Regarding the connector 46 and the receptacle 48, similar connectors and receptacles, as well as other techniques for attaching the cartridge 40 to the AED 38, are discussed in U.S. patent application Ser. No. 09/852,431, entitled CARTRIDGE FOR STORING AN ELECTRODE PAD AND METHODS FOR USING AND MAKING THE CARTRIDGE, which is incorporated by reference.

And although shown as lacking the on/off switch 22 and display 24, the AED 38 may include these features. But, to accommodate the connector 46 and receptacle 48, the switch 22 and the display 24 may be displaced from their respective locations on the AED 12 of FIG. 1.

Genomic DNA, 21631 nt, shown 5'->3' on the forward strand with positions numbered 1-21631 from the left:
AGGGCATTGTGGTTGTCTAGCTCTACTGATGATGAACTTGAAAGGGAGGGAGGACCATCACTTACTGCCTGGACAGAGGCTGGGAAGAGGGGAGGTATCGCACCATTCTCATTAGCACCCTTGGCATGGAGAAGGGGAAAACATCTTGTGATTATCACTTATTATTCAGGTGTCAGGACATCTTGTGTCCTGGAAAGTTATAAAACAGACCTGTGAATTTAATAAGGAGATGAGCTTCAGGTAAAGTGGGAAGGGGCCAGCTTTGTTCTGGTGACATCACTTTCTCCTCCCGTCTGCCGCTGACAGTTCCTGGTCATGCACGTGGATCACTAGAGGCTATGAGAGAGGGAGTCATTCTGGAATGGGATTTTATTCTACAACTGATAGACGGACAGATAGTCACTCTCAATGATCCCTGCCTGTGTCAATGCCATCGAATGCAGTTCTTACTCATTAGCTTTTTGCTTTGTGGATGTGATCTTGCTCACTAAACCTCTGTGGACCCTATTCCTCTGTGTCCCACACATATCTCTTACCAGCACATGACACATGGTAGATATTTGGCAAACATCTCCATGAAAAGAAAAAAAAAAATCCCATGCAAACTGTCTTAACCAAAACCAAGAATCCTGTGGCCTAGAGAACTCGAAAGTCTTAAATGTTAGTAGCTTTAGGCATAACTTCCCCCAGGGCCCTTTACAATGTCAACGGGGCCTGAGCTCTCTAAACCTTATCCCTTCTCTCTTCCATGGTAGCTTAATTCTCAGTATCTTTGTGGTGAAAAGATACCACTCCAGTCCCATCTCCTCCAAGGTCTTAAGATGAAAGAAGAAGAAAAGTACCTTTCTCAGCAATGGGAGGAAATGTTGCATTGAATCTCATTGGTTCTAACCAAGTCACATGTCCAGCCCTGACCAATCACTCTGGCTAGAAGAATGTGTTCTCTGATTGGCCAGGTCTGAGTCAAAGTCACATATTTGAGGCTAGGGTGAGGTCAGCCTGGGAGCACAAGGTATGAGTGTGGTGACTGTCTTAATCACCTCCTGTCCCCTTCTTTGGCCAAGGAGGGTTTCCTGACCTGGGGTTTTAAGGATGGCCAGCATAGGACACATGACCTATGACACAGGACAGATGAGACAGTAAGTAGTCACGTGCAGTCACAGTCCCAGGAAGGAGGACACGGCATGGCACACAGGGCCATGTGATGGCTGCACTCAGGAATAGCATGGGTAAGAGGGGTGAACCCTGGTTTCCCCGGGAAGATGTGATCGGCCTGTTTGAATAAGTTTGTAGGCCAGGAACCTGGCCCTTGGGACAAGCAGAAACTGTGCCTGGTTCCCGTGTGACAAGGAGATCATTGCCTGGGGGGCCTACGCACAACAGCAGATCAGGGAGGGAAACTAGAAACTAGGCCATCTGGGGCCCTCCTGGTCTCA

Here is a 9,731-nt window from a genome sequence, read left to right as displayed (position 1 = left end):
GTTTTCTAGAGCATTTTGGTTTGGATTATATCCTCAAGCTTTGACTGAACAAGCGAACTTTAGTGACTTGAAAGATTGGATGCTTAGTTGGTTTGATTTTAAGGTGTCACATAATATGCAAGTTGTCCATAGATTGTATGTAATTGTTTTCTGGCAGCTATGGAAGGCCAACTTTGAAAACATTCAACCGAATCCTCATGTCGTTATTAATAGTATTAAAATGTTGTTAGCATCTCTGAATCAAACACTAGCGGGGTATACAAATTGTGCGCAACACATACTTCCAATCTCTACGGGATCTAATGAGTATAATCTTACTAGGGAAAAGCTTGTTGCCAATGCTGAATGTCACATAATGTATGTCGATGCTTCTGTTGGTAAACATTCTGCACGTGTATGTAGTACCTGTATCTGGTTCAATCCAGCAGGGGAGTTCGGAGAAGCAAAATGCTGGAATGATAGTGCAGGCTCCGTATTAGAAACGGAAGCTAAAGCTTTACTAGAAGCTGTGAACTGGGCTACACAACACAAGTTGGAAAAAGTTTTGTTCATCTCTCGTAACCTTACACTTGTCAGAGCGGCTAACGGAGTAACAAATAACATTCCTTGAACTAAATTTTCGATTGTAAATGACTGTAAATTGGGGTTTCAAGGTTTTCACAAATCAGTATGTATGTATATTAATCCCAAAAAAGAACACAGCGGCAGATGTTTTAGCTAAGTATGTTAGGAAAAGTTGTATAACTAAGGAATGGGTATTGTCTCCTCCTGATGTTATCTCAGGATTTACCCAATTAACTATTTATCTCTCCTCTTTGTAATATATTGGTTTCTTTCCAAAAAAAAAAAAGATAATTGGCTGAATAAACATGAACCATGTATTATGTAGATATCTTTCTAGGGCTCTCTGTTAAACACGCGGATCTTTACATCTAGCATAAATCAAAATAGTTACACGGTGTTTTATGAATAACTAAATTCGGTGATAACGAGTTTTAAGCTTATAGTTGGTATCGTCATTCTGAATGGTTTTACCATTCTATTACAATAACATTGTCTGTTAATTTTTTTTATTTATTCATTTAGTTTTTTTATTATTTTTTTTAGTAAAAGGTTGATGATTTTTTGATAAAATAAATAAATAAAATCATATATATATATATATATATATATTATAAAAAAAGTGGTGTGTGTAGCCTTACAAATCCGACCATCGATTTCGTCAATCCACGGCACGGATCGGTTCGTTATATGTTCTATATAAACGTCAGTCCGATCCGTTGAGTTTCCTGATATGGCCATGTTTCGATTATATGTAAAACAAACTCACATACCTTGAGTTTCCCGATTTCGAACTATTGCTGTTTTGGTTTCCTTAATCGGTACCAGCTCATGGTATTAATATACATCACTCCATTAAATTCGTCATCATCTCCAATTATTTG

Still referring to FIG. 2, the cartridge 40 includes a compartment 50 for storing the electrode pads 14 a and 14 b and the charging battery 44, a lidded housing 52 that defines the compartment 50, a connector 54 that mates with the connector 46 when the housing 52 is disposed within the receptacle 48, and leads 56 a and 56 b that connect the battery 44 to the connector 54. In one embodiment, the battery 44 is a low-cost disposable battery such as a zinc-carbon, zinc-mercury, or zinc-manganese, i.e., alkaline, battery. Such a battery typically stores a relatively high amount of energy when fresh and costs less than $1.00 (U.S.). Although the battery 44 may be unable to generate a current high enough to charge the shock circuitry (FIG. 6) of the AED 38, it can recharge the battery 42. Furthermore, low-cost disposable batteries, particular alkaline batteries, have been found to have approximately the same shelf life as the pads 14 a and 14 b and to degrade with temperature at a rate that is similar to the pads' temperature-degradation rate. The battery 44 is coupled to the battery 42 via the connectors 46 and 54, and is conventionally secured within the compartment 50. Furthermore, the battery 44 may or may not be replaceable independently of the cartridge 40, and although one battery 44 is shown, the cartridge may store multiple batteries 44 coupled in either series or parallel. The housing 52 is typically formed from plastic and is hermetically sealed with the pads 14 a and 14 b and battery 44 inside. In addition, although the cartridge 40 is shown storing a pair of electrode pads 14 a and 14 b and storing the battery 44 inside the housing 52, the cartridge 40 may include more or fewer pads and store the battery outside the housing. Cartridges similar to the cartridge 40 (except without the battery 44) are discussed in U.S. patent application Ser. No. 09/852,431, entitled CARTRIDGE FOR STORING AN ELECTRODE PAD AND METHODS FOR USING AND MAKING THE CARTRIDGE, which is incorporated by reference.